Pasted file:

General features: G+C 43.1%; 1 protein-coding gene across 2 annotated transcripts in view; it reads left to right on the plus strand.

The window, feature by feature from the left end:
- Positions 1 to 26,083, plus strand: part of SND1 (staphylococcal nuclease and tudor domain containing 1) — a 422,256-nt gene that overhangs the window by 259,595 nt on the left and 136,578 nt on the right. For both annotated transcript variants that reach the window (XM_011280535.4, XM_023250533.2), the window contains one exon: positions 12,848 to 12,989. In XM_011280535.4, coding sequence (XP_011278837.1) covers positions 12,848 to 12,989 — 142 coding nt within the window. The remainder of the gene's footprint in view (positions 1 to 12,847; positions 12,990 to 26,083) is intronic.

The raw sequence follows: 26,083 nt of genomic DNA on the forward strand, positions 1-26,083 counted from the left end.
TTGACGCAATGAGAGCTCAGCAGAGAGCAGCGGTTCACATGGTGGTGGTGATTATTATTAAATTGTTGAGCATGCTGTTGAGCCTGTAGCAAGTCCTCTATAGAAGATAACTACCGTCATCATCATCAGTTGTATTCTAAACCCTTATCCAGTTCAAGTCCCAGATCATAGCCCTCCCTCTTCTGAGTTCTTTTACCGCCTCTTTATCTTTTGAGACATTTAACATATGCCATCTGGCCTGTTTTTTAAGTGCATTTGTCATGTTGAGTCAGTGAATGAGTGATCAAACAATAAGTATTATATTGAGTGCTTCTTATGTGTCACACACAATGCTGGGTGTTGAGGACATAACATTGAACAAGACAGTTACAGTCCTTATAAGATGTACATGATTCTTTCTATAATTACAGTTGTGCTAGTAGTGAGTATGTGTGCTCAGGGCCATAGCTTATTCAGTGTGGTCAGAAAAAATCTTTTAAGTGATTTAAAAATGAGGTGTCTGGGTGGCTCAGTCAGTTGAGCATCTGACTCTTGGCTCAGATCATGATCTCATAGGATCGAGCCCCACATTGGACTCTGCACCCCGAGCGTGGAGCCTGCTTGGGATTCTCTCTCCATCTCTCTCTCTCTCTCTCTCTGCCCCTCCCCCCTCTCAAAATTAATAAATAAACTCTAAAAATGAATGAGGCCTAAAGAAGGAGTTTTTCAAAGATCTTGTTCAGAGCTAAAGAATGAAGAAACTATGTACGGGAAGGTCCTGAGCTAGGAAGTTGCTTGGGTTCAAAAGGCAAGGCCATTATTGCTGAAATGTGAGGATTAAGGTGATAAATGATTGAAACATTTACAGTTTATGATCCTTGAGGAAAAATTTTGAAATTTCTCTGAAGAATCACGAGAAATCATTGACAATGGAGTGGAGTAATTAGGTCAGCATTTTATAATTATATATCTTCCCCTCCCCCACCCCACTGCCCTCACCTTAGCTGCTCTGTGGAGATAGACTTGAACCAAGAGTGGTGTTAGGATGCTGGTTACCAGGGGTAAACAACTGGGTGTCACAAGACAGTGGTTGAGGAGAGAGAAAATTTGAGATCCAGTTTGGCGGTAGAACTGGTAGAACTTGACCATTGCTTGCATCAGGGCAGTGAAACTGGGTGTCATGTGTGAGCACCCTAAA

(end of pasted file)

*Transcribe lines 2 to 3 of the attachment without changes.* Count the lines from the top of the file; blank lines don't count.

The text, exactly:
The window, feature by feature from the left end:
- Positions 1 to 26,083, plus strand: part of SND1 (staphylococcal nuclease and tudor domain containing 1) — a 422,256-nt gene that overhangs the window by 259,595 nt on the left and 136,578 nt on the right. For both annotated transcript variants that reach the window (XM_011280535.4, XM_023250533.2), the window contains one exon: positions 12,848 to 12,989. In XM_011280535.4, coding sequence (XP_011278837.1) covers positions 12,848 to 12,989 — 142 coding nt within the window. The remainder of the gene's footprint in view (positions 1 to 12,847; positions 12,990 to 26,083) is intronic.